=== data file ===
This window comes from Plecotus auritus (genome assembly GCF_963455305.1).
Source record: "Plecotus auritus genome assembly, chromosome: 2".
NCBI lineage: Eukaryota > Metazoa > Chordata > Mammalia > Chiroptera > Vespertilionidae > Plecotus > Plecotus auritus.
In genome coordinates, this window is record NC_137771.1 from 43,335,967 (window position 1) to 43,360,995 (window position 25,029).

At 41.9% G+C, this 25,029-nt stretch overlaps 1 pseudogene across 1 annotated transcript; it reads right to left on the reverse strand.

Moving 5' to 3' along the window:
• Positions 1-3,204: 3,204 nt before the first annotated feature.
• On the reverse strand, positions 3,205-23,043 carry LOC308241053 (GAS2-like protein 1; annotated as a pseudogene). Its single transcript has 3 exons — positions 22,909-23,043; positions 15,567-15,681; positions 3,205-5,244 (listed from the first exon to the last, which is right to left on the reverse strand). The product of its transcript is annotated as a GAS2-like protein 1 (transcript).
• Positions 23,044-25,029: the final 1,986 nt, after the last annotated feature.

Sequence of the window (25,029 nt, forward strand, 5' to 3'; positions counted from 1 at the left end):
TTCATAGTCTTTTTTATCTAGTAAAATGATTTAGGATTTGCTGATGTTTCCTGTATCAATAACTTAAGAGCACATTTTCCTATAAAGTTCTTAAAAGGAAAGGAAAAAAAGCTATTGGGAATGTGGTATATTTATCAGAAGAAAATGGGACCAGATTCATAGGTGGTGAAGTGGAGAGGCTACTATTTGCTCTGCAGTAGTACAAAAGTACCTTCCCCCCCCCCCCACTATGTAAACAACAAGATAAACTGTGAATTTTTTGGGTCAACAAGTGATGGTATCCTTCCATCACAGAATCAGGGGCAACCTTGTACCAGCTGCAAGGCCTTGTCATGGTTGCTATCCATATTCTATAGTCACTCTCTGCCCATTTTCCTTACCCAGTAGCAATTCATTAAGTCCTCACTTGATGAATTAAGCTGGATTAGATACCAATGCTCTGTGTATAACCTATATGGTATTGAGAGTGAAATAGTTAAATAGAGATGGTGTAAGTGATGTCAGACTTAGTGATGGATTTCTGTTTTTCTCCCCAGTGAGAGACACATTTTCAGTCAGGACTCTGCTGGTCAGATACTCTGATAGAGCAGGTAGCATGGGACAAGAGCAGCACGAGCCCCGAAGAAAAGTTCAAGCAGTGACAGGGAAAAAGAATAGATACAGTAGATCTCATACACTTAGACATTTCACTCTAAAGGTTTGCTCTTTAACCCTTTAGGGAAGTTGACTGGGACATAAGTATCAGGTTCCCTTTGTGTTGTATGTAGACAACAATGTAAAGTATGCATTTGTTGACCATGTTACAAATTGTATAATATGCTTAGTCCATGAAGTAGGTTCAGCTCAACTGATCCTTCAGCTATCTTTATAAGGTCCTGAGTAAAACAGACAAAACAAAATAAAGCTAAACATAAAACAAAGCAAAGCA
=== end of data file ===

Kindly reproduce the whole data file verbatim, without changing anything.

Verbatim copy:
This window comes from Plecotus auritus (genome assembly GCF_963455305.1).
Source record: "Plecotus auritus genome assembly, chromosome: 2".
NCBI lineage: Eukaryota > Metazoa > Chordata > Mammalia > Chiroptera > Vespertilionidae > Plecotus > Plecotus auritus.
In genome coordinates, this window is record NC_137771.1 from 43,335,967 (window position 1) to 43,360,995 (window position 25,029).

At 41.9% G+C, this 25,029-nt stretch overlaps 1 pseudogene across 1 annotated transcript; it reads right to left on the reverse strand.

Moving 5' to 3' along the window:
• Positions 1-3,204: 3,204 nt before the first annotated feature.
• On the reverse strand, positions 3,205-23,043 carry LOC308241053 (GAS2-like protein 1; annotated as a pseudogene). Its single transcript has 3 exons — positions 22,909-23,043; positions 15,567-15,681; positions 3,205-5,244 (listed from the first exon to the last, which is right to left on the reverse strand). The product of its transcript is annotated as a GAS2-like protein 1 (transcript).
• Positions 23,044-25,029: the final 1,986 nt, after the last annotated feature.

Sequence of the window (25,029 nt, forward strand, 5' to 3'; positions counted from 1 at the left end):
TTCATAGTCTTTTTTATCTAGTAAAATGATTTAGGATTTGCTGATGTTTCCTGTATCAATAACTTAAGAGCACATTTTCCTATAAAGTTCTTAAAAGGAAAGGAAAAAAAGCTATTGGGAATGTGGTATATTTATCAGAAGAAAATGGGACCAGATTCATAGGTGGTGAAGTGGAGAGGCTACTATTTGCTCTGCAGTAGTACAAAAGTACCTTCCCCCCCCCCCCACTATGTAAACAACAAGATAAACTGTGAATTTTTTGGGTCAACAAGTGATGGTATCCTTCCATCACAGAATCAGGGGCAACCTTGTACCAGCTGCAAGGCCTTGTCATGGTTGCTATCCATATTCTATAGTCACTCTCTGCCCATTTTCCTTACCCAGTAGCAATTCATTAAGTCCTCACTTGATGAATTAAGCTGGATTAGATACCAATGCTCTGTGTATAACCTATATGGTATTGAGAGTGAAATAGTTAAATAGAGATGGTGTAAGTGATGTCAGACTTAGTGATGGATTTCTGTTTTTCTCCCCAGTGAGAGACACATTTTCAGTCAGGACTCTGCTGGTCAGATACTCTGATAGAGCAGGTAGCATGGGACAAGAGCAGCACGAGCCCCGAAGAAAAGTTCAAGCAGTGACAGGGAAAAAGAATAGATACAGTAGATCTCATACACTTAGACATTTCACTCTAAAGGTTTGCTCTTTAACCCTTTAGGGAAGTTGACTGGGACATAAGTATCAGGTTCCCTTTGTGTTGTATGTAGACAACAATGTAAAGTATGCATTTGTTGACCATGTTACAAATTGTATAATATGCTTAGTCCATGAAGTAGGTTCAGCTCAACTGATCCTTCAGCTATCTTTATAAGGTCCTGAGTAAAACAGACAAAACAAAATAAAGCTAAACATAAAACAAAGCAAAGCA